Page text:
The city prosecutor in Reno said he's following the lead of counterparts in the Las Vegas area who call prosecuting misdemeanor pot possession cases a waste of time. Pictured: A video screen displays different strains of Nevada marijuana for sale during the opening day of the marijuana dispensary at Blum in Las Vegas on April 16, 2016. (John Locher, The Associated Press)

Voters legalized Nevada marijuana, now law enforcement officials are debating over this hot topic

LAS VEGAS — Law enforcement officials in Nevada are split about whether to prosecute marijuana possession cases since a newly approved Nevada initiative will make recreational pot legal in less than six weeks.

The city prosecutor in Reno said he’s following the lead of counterparts in the Las Vegas area who call prosecuting misdemeanor pot possession cases a waste of time.

But authorities in neighboring Sparks and the top prosecutor in Washoe County said they’ll continue to enforce existing prohibitions until the voter-approved initiative legalizing marijuana possession for recreational use kicks in.

“My obligation is to follow the law that’s in place,” Washoe County District Attorney Chris Hicks said.

Police in Las Vegas, Henderson and North Las Vegas have also said they’ll enforce existing law.

In Carson City, state Attorney General Adam Laxalt said in a statement that he’s watching how the new law evolves and affects police and sheriffs, and how marijuana will be taxed.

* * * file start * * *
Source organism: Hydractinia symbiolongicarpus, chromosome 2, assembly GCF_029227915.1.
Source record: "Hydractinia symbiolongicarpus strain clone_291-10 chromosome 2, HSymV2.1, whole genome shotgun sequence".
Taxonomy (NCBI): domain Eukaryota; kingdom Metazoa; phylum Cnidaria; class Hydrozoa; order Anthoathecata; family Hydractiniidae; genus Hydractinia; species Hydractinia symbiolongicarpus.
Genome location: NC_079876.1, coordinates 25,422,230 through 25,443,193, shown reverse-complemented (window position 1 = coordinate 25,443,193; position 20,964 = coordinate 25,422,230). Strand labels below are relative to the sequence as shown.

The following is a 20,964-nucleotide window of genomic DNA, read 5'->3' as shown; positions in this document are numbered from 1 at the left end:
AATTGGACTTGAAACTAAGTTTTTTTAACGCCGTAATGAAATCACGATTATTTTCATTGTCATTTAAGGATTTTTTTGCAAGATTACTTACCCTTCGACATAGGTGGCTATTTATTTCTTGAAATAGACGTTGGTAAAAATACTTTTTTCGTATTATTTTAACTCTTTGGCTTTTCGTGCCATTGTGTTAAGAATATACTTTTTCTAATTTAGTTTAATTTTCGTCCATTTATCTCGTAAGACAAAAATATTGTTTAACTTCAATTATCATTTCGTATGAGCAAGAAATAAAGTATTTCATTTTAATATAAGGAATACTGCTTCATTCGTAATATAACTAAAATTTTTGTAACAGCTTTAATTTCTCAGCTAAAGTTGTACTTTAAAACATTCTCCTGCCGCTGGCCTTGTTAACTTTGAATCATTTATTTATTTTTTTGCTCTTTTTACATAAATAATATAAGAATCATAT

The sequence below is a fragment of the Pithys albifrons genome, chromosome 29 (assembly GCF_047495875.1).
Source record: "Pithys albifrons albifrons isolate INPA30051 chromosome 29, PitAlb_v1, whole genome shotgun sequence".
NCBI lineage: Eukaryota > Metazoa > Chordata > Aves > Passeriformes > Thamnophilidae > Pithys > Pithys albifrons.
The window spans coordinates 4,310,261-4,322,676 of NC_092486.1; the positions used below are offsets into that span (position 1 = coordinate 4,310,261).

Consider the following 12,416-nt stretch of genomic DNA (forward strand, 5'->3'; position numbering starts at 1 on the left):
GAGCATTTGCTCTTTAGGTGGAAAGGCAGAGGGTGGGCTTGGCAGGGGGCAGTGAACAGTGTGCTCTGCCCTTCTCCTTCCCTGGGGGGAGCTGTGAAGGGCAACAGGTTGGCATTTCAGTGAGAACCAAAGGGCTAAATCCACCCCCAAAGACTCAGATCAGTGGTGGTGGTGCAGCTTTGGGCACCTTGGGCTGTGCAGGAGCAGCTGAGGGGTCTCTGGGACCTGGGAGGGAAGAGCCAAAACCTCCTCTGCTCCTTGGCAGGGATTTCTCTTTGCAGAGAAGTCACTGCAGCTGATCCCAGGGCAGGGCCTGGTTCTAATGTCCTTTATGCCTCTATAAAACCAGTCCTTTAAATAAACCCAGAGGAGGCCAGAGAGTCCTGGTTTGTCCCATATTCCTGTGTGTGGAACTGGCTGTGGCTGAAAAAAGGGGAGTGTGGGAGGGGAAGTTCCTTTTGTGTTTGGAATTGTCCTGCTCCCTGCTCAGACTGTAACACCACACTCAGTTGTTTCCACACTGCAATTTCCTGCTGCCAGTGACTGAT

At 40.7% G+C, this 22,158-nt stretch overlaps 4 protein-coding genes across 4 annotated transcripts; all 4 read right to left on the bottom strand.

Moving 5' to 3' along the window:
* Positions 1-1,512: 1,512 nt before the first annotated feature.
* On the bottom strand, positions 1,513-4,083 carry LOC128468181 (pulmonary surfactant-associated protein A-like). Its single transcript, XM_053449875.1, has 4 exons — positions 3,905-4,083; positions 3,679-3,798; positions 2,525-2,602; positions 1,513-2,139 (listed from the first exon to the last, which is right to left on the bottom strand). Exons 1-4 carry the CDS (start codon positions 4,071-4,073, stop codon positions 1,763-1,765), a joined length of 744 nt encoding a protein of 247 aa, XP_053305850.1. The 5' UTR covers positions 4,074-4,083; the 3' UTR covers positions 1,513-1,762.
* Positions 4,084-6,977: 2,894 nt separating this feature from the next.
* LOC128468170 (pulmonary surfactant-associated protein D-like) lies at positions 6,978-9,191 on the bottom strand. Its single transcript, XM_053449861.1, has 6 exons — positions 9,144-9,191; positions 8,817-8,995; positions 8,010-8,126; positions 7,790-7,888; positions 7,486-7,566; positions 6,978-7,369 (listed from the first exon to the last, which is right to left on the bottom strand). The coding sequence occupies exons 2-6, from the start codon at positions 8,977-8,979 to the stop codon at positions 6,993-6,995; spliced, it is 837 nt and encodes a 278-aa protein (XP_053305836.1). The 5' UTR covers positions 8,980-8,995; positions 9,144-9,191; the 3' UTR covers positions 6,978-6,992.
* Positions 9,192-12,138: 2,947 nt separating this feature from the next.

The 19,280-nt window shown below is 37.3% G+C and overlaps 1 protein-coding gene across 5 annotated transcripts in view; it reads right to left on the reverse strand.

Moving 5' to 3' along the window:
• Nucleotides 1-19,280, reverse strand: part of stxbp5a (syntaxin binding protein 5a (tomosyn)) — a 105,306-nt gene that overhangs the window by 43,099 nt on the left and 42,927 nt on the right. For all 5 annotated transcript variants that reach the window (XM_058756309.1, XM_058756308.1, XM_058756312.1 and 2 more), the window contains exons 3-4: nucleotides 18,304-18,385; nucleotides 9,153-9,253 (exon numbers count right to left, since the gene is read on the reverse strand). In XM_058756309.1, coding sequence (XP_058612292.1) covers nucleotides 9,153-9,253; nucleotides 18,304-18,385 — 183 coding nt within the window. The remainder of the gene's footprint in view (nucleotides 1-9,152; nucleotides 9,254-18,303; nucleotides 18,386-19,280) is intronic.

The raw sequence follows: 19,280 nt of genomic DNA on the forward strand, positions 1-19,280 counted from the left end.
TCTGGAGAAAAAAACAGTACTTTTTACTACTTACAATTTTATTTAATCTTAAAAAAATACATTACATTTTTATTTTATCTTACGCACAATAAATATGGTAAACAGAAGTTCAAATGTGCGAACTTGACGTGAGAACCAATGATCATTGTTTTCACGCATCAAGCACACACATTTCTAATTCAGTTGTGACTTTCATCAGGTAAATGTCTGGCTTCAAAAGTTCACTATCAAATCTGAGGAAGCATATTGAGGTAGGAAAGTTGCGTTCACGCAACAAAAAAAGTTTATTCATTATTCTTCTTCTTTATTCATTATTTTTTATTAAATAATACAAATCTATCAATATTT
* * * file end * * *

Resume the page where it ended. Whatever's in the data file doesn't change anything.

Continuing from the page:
Reno City Attorney Karl Hall told the Reno Gazette-Journal he agrees with Clark County District Attorney Steve Wolfson and the Las Vegas city attorney, Brad Jerbic, that it doesn’t make sense to file new charges against people accused of having less than an ounce of pot.

Hall said other offenses such as driving under the influence, possession by a minor, providing marijuana to a minor or smoking pot in public would still be prosecuted.

But, “If the citation is for (possession of) less than an ounce of marijuana, I don’t see any reason to waste resources on prosecuting a case,” Hall said.

Officer Tim Broadway, a Reno police spokesman, said the department would follow Hall’s direction.

Voters on Nov. 8 passed ballot Question 2, giving adults in Nevada the ability to possess up to an ounce of pot beginning Jan. 1. State lawmakers are expected next year to create a regulatory structure to impose a 15 percent tax on marijuana sales, with revenue going to regulate the substance and support education.

Under current state law, most first-time offenders for simple marijuana possession receive a misdemeanor citation, typically processed and prosecuted by city attorneys’ offices rather than the county district attorney.

Sparks City Attorney Chet Adams told the Gazette-Journal he doesn’t intend to suspend prosecutions, and Sparks police said they planned no change in enforcement.

“My view is that until it becomes legal, it is illegal,” Adams said.

In Las Vegas, Jerbic told the Las Vegas Review-Journal that as long as defendants stay out of trouble, the city will drop pot possession cases in January.

A first offense under current law can draw a $600 fine or a court order to obtain substance abuse treatment. A fourth offense can draw a felony charge and the possibility of prison time.

Coalition to Regulate Marijuana Like Alcohol spokesman Joe Brezny said municipalities have every right to enforce existing law until Jan. 1. But he called prosecutions a waste of resources.